Baird hosts farm bill listening session at the Indiana State Fair
Listening sessions are underway for crafting the next farm bill. Congressman Jim Baird heard from farmers and other ag leaders this week during the Indiana State Fair.
“We heard from so many different aspects of agriculture, and it makes you realize how important agriculture is to the state of Indiana and to our country,” he says. “…it’s important that we hear from people like this that are experts in the industry that work everyday in the various policy issues. And, if we can get those right in the farm bill that incentivizes the kind of production that we want and helps those farmers and ranches endure, it’s extremely important.”
The Indiana republican serves on the House Agriculture Committee. Baird says it’s time to start work on the next farm bill.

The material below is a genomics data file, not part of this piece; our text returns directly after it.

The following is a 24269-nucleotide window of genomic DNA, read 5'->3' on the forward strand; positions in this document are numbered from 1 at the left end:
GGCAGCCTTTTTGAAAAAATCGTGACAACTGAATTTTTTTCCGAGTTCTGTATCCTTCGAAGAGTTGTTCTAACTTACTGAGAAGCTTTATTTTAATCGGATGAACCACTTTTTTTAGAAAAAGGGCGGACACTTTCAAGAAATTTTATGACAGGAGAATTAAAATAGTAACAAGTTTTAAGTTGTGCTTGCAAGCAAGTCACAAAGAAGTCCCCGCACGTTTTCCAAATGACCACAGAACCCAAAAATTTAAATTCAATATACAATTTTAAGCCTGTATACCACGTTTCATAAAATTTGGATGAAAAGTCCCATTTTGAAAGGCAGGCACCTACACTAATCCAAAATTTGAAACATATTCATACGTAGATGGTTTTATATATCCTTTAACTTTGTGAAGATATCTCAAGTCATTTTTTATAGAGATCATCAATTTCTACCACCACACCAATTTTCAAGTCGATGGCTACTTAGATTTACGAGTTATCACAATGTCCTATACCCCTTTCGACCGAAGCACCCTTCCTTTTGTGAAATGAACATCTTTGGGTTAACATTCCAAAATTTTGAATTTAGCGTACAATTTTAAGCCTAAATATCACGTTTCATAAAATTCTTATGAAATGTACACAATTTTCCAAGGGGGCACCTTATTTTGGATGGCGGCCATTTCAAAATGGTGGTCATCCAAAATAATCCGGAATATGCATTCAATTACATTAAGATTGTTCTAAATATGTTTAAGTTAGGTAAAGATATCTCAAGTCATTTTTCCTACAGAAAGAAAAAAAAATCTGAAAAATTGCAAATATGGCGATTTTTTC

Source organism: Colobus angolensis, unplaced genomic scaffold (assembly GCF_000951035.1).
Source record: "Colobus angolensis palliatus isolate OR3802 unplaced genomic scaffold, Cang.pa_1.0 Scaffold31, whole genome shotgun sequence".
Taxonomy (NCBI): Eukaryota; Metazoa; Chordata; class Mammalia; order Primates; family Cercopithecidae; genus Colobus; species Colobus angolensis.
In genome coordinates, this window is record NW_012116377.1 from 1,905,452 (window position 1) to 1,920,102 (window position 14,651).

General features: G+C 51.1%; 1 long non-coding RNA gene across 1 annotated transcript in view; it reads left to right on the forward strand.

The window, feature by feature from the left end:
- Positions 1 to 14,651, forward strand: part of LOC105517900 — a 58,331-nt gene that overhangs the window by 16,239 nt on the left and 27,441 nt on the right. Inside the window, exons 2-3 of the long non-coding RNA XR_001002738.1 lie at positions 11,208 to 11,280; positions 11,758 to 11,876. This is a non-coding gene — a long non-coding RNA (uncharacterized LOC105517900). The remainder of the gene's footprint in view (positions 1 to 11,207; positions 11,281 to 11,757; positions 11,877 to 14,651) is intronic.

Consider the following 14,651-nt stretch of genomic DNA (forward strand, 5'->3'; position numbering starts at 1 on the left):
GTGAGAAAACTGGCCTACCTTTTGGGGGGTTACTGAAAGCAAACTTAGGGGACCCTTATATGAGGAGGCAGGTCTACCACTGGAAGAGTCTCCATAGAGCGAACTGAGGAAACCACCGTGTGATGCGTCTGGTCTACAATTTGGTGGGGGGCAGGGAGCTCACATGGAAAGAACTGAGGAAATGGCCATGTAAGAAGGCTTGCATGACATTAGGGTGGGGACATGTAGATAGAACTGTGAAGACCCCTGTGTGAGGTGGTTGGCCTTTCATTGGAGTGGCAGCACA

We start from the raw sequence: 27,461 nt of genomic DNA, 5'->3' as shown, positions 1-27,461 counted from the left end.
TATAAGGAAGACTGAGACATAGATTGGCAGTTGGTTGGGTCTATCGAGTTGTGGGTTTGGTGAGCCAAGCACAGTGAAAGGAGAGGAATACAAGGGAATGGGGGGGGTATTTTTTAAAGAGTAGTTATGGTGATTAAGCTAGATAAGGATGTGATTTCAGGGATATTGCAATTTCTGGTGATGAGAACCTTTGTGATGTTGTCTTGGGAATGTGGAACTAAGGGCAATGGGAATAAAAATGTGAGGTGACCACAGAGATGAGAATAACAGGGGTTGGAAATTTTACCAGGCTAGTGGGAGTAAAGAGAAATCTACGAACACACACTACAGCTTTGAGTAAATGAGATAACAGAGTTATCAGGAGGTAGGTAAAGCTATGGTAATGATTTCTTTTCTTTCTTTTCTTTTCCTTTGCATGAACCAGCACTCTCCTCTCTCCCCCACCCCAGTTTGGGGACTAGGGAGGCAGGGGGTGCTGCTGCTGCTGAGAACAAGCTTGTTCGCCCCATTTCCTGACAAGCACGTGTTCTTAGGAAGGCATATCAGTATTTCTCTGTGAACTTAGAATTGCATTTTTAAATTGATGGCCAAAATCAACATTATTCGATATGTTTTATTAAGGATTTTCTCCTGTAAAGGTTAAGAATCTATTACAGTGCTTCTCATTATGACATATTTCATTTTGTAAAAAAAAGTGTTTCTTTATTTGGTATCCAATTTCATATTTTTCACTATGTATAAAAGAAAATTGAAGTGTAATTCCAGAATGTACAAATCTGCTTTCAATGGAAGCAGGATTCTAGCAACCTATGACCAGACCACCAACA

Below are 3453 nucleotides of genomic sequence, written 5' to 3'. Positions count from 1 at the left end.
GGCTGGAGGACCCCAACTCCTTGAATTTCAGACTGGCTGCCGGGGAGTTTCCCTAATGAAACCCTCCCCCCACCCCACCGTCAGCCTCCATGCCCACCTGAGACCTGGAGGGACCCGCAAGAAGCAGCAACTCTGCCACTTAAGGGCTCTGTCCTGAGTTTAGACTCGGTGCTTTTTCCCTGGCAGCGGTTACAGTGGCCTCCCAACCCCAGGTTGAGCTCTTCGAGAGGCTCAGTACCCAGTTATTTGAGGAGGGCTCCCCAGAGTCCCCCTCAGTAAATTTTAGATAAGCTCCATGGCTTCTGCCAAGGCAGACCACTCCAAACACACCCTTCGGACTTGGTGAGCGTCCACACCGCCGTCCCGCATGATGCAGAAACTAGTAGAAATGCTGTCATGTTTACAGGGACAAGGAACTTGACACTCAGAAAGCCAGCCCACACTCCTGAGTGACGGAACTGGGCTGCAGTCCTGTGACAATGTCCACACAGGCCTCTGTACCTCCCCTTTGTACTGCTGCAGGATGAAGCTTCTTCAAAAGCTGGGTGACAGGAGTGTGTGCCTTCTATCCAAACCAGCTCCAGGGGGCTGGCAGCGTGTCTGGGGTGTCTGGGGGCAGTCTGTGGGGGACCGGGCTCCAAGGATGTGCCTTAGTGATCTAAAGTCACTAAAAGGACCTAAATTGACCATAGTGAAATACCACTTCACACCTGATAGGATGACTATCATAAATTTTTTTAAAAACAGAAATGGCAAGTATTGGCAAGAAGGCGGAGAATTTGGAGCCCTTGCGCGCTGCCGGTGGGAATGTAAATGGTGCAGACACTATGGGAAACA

“We’ve been through a pandemic which exposed some of the problem areas in our food supply chain so now is an appropriate time because we can identify what we need to save and is working well, and we can identify areas that need to be tweaked. It’s going to take a lot of time,” he says. “Once you identify the problem, get input from individuals, resolve the problem using research and technology, and develop legislation and suddenly we’ll be at the end of 2023 and the need for another farm bill.”
Baird says farmers are the backbone of the nation and deserve a seat at the table as Congress prepares for the 2023 Farm Bill.
“Hoosier farms and farmers across the nation play a critical role in feeding, fueling, and clothing our grateful country and they can provide invaluable feedback as we draft the next farm bill,” he says.
On Wednesday, stakeholders from across the state provided testimony on behalf of their respective commodity or segment of the industry. Congressman Greg Pence and Congresswoman Victoria Spartz were also in attendance.
Pence says Indiana’s agriculture industry is large and diverse and will be affected by the next farm bill.
“I look forward to continuing to work together to ensure Hoosier voices across the state are represented in D.C.,” Pence says.
Spartz says the listening session was a great way to receive “valuable feedback from industry stakeholders.”
The 2018 Farm Bill expires in 2023.
Audio: Jim Baird